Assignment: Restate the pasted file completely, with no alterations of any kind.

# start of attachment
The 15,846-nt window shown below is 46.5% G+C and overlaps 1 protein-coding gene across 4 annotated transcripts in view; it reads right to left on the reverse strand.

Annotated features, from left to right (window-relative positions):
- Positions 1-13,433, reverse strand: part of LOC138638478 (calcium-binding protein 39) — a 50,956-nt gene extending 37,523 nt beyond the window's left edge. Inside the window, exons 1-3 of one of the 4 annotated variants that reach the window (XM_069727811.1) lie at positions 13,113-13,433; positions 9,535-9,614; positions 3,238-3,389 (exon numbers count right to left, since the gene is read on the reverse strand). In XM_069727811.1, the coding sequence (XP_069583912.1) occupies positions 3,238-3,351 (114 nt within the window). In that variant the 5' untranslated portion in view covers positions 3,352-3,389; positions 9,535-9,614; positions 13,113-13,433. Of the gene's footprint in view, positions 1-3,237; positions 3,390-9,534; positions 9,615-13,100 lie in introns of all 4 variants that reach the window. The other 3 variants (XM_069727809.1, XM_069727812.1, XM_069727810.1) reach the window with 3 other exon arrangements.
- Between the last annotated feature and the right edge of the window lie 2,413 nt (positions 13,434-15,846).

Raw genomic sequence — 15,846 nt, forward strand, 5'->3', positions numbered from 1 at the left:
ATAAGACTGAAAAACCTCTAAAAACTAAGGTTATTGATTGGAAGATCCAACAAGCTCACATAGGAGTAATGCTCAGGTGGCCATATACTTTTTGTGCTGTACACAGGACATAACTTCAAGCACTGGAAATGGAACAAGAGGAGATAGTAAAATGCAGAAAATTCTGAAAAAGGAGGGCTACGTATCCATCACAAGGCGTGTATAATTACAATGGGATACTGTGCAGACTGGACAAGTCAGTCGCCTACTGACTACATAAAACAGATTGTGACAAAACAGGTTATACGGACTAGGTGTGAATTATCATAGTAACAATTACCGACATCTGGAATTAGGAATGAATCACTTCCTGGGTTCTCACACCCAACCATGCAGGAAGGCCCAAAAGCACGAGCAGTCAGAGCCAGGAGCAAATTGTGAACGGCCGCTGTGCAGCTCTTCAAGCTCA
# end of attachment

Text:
The 15,846-nt window shown below is 46.5% G+C and overlaps 1 protein-coding gene across 4 annotated transcripts in view; it reads right to left on the reverse strand.

Annotated features, from left to right (window-relative positions):
- Positions 1-13,433, reverse strand: part of LOC138638478 (calcium-binding protein 39) — a 50,956-nt gene extending 37,523 nt beyond the window's left edge. Inside the window, exons 1-3 of one of the 4 annotated variants that reach the window (XM_069727811.1) lie at positions 13,113-13,433; positions 9,535-9,614; positions 3,238-3,389 (exon numbers count right to left, since the gene is read on the reverse strand). In XM_069727811.1, the coding sequence (XP_069583912.1) occupies positions 3,238-3,351 (114 nt within the window). In that variant the 5' untranslated portion in view covers positions 3,352-3,389; positions 9,535-9,614; positions 13,113-13,433. Of the gene's footprint in view, positions 1-3,237; positions 3,390-9,534; positions 9,615-13,100 lie in introns of all 4 variants that reach the window. The other 3 variants (XM_069727809.1, XM_069727812.1, XM_069727810.1) reach the window with 3 other exon arrangements.
- Between the last annotated feature and the right edge of the window lie 2,413 nt (positions 13,434-15,846).

Raw genomic sequence — 15,846 nt, forward strand, 5'->3', positions numbered from 1 at the left:
ATAAGACTGAAAAACCTCTAAAAACTAAGGTTATTGATTGGAAGATCCAACAAGCTCACATAGGAGTAATGCTCAGGTGGCCATATACTTTTTGTGCTGTACACAGGACATAACTTCAAGCACTGGAAATGGAACAAGAGGAGATAGTAAAATGCAGAAAATTCTGAAAAAGGAGGGCTACGTATCCATCACAAGGCGTGTATAATTACAATGGGATACTGTGCAGACTGGACAAGTCAGTCGCCTACTGACTACATAAAACAGATTGTGACAAAACAGGTTATACGGACTAGGTGTGAATTATCATAGTAACAATTACCGACATCTGGAATTAGGAATGAATCACTTCCTGGGTTCTCACACCCAACCATGCAGGAAGGCCCAAAAGCACGAGCAGTCAGAGCCAGGAGCAAATTGTGAACGGCCGCTGTGCAGCTCTTCAAGCTCA